Called off airport standby, two other crew from airport standby were on their first operational flight having never flown before and completed one familiarisation/supernumerary flight. I questioned level of experience, was assured 4th crew member was classified as experienced. When 4th crew member arrived I was informed that this was only their 5th flight with operator, but in 2018 had worked for another carrier for two months, but couldn’t be sure how many flights they had done there. I rang the Management Team who assured me this counts as experienced. Just because a crew member holds an attestation from another carrier this is no proof of how many flights they have completed. I was assured that we met all the requirements and we were OK to operate. Captain was involved in the whole process. Flight was smooth and uneventful and I had no reason to doubt the ability of the other crew.
Our Planning and Crewing department track the experience levels of each individual crew member for every flight. As a result of an intense Cabin Crew recruitment phase, involving a lot of inexperienced crew joining, this has been tracked and complied with very carefully throughout the summer flying program.
Inevitably there are occasions where the total crew compliment meets the experience requirements (as in this reported case), but questions are raised on the day. On these occasions, the Senior Cabin Crew are empowered to call Crewing and request an additional experienced crew to join their flight from SBY. This procedure, designed to support our crew members, was introduced via a Crew Bulletin. At the time of this incident, the policy applied to specific aircraft flights only, however as a result of this report, extending the policy to other aircraft types is now under review.
Operators are required to establish a process in accordance with AMC1 ORO.CC.100 to ensure the rostering of experienced cabin crew to flights. Whilst there is nothing that prevents an operator from taking account of previous experience, a cabin crew attestation alone is not evidence.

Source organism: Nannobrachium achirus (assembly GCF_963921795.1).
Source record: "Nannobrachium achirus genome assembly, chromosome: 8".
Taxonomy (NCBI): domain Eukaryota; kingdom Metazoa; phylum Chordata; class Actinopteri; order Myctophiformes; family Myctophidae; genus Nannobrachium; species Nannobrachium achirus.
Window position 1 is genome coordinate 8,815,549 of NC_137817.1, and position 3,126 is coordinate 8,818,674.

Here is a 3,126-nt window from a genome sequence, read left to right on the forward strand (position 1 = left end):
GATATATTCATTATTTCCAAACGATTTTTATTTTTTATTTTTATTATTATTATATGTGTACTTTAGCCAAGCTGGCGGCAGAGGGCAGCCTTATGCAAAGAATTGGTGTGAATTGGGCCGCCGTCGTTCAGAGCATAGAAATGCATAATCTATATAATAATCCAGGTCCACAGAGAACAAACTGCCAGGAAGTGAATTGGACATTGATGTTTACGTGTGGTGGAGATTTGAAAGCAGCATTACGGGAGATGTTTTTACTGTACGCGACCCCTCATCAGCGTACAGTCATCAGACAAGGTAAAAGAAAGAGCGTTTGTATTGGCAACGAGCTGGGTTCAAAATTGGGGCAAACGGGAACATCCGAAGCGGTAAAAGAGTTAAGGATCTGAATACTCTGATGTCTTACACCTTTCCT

AMC1 ORO.CC.100 states: when scheduling cabin crew for a flight, the operator should establish procedures that take account of the experience of each cabin crew member. The procedures should specify that the required cabin crew includes some cabin crew members who have at least 3 months experience as an operating cabin crew member.
Some operators stipulate in their operations manual an additional experienced crew member is required however, some operators do not, technically as long as one crew member is experienced on board then that meets regulatory requirements.
It can be more challenging to operate on an aircraft with an inexperienced crew than one with an experienced crew, and CHIRP is sympathetic to the crew in that circumstance. Naturally, experienced crew should assist new crew members whenever feasible, as we were all new once. Since all new crew members have undergone intense training, one could counter that, from the standpoint of an emergency, someone who has just finished their training is more familiar with the emergency procedure than someone who is about to have their annual recurrent; however, even though they may have received recent training, they may not be as confident in using these procedures. Keep in mind that safety comes first, so any service-related tasks should come after any safety-related tasks. If the senior needs to change the in-flight service to reflect this, they should document the reason why so that the operator can monitor their reports for trends.